Journal Information
Vol. 39. Issue. 3.May - June 2019
Pages 223-338
Vol. 39. Issue. 3.May - June 2019
Pages 223-338
Case report
DOI: 10.1016/j.nefroe.2018.10.011
Open Access
Our experience in emergency treatment of renal haemorrhage
Nuestra experiencia en el tratamiento urgente de la hemorragia renal
Cristina Pantoja Peraltaa,
Corresponding author

Corresponding author.
, Almudena Badenes Gallardob, Raúl García Vidala, Natalia Rodríguez Espinosaa, Francesc Pañella Agustía, Benet Gómez Moyaa
a Servei d’Angiologia, Cirurgia Vascular i Endovascular, Hospital Universitari Joan XXIII, Tarragona, Spain
b Servei d’Urologia, Hospital Universitari Joan XXIII, Tarragona, Spain
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Table 1. Characteristics of the study population.

Renal haemorrhage is a potentially life-threatening event requiring emergency surgery. Endovascular therapy is currently the first-line treatment option.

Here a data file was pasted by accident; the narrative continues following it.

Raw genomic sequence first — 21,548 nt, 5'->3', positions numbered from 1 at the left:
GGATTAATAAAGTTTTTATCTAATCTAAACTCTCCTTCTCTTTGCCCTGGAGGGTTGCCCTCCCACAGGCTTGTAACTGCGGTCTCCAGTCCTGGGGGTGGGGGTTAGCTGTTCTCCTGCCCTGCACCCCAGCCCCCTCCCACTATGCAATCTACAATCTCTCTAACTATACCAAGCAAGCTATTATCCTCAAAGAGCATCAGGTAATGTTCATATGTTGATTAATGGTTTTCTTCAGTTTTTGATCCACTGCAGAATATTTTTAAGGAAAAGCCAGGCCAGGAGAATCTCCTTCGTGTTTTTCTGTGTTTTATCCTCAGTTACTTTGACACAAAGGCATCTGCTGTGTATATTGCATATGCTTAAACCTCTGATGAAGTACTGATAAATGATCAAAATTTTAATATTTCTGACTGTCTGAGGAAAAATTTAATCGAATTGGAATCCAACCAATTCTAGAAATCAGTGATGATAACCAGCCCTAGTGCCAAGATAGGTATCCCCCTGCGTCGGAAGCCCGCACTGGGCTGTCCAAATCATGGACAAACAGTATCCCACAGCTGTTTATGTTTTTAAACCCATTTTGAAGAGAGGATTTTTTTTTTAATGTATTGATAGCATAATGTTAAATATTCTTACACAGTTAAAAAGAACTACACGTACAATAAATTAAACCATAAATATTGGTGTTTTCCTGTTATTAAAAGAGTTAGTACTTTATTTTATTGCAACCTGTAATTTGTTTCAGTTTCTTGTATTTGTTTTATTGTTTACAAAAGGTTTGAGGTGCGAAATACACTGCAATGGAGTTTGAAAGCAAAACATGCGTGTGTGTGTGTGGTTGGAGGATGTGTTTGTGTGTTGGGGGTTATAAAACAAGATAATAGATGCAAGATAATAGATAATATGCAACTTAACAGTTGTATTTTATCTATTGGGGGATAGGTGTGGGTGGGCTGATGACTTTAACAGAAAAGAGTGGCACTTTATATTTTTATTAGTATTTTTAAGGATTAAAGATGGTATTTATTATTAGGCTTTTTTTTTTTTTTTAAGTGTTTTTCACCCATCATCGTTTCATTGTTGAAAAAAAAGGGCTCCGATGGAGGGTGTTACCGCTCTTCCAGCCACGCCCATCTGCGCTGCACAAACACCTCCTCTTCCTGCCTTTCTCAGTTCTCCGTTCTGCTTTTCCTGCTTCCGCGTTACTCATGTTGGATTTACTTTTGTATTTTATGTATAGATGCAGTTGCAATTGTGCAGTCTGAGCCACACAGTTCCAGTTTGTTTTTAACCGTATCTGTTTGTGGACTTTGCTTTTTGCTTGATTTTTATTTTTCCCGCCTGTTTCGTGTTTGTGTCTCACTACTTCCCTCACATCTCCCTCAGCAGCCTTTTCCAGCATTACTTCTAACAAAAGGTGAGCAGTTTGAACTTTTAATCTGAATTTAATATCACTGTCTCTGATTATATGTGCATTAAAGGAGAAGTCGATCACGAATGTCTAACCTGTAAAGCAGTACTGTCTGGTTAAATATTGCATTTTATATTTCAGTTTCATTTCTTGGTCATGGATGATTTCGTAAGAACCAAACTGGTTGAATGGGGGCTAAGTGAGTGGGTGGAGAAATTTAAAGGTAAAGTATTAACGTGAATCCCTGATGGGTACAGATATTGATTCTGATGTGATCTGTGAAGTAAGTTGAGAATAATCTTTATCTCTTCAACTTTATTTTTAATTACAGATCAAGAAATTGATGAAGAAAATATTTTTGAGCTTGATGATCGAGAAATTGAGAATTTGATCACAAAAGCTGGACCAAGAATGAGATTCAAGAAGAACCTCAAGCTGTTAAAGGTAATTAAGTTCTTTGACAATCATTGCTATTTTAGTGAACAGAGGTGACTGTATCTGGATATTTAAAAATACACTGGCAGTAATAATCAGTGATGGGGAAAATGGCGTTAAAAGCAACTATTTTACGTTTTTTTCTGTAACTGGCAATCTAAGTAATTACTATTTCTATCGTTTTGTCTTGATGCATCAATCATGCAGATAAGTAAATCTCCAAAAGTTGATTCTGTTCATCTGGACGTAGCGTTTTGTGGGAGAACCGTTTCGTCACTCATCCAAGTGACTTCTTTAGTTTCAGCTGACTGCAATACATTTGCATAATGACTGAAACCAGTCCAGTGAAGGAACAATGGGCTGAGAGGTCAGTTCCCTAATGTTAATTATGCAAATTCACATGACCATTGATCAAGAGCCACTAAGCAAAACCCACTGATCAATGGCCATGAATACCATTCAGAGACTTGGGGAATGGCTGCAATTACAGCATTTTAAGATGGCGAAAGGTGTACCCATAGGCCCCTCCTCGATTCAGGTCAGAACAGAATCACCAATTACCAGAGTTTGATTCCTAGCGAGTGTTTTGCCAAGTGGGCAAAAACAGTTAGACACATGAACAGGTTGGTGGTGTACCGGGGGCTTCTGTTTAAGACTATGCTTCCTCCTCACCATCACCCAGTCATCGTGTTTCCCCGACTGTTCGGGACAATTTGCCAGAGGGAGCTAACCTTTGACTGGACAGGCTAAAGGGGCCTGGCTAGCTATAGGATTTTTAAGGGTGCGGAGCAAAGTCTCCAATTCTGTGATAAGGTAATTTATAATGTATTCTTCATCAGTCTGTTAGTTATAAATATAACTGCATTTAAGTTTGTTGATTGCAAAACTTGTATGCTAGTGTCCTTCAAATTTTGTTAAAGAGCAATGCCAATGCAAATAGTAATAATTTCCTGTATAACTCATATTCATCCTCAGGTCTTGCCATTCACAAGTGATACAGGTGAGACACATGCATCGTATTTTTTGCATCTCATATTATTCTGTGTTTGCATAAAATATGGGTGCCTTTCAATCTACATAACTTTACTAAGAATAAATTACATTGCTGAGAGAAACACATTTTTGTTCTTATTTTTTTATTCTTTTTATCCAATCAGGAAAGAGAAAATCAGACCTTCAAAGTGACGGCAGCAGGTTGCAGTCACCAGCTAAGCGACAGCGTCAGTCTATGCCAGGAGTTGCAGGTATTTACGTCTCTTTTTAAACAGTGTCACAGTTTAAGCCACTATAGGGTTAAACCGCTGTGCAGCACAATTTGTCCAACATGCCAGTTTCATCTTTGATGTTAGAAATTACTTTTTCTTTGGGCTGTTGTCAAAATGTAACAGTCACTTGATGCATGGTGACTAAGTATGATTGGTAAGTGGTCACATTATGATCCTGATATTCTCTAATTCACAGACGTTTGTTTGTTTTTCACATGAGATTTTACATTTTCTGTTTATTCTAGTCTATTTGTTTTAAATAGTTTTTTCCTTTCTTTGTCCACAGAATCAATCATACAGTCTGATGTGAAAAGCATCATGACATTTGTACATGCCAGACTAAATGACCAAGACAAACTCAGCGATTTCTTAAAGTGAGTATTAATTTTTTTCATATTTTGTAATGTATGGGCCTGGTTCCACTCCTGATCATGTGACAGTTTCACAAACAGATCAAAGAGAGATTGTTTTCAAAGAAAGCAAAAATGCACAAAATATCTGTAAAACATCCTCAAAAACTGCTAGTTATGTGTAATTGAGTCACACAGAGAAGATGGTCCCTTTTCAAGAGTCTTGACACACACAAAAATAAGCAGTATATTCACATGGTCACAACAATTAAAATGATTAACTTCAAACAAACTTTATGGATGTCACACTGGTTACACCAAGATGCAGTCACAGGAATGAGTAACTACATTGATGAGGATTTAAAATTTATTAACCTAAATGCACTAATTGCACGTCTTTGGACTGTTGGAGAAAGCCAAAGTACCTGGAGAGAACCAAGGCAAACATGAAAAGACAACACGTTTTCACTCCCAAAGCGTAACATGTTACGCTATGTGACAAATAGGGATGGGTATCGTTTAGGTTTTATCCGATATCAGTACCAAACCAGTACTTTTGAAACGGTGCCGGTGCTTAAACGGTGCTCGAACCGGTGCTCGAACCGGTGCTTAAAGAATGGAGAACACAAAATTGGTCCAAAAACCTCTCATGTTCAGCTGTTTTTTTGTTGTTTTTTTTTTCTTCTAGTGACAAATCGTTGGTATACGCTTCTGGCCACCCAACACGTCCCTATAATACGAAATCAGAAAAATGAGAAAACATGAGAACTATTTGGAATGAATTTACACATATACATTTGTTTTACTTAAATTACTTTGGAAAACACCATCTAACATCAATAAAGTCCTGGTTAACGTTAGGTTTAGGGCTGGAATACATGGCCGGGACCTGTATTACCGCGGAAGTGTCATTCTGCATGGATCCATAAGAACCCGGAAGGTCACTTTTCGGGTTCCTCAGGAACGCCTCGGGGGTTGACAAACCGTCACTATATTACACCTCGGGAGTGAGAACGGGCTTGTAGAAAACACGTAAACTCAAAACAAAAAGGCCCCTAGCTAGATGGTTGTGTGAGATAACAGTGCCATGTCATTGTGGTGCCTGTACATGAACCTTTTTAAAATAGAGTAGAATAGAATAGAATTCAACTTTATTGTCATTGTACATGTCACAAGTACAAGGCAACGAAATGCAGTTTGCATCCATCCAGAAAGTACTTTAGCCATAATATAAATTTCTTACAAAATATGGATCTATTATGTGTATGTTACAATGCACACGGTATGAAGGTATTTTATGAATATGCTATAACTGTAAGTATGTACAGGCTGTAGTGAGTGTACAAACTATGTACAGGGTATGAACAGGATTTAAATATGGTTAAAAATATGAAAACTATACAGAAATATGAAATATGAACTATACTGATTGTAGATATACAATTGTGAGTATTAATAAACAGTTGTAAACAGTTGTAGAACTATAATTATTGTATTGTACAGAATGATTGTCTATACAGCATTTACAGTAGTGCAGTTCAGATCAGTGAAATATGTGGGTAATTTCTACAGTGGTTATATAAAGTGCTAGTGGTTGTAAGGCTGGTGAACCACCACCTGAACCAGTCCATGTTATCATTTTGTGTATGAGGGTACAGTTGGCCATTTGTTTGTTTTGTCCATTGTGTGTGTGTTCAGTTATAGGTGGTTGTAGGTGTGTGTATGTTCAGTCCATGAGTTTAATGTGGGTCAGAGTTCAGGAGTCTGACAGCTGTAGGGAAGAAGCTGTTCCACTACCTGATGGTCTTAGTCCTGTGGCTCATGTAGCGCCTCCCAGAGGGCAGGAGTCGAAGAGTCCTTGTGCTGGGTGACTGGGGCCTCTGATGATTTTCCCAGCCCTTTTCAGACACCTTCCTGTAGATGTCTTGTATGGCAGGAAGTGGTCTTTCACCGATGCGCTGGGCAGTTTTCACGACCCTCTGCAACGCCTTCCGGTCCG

Review patients with renal haemorrhage who required emergency endovascular therapy at our centre. Evaluate the causes of the bleeding, the treatment performed and the clinical outcomes.

Material and methods

We performed a retrospective analysis of consecutive patients with renal bleeding who underwent endovascular therapy from June 2012 to June 2017 at Hospital Universitari Joan XXIII (Tarragona, Spain). Demographic data (age, gender and comorbidity) and other related variables were collected (mechanism of injury, haemodynamic stability and anticoagulant therapy). We also studied the CT angiography findings, time from diagnosis to surgery, endovascular technique and materials used, extent of tissue embolised and outcomes.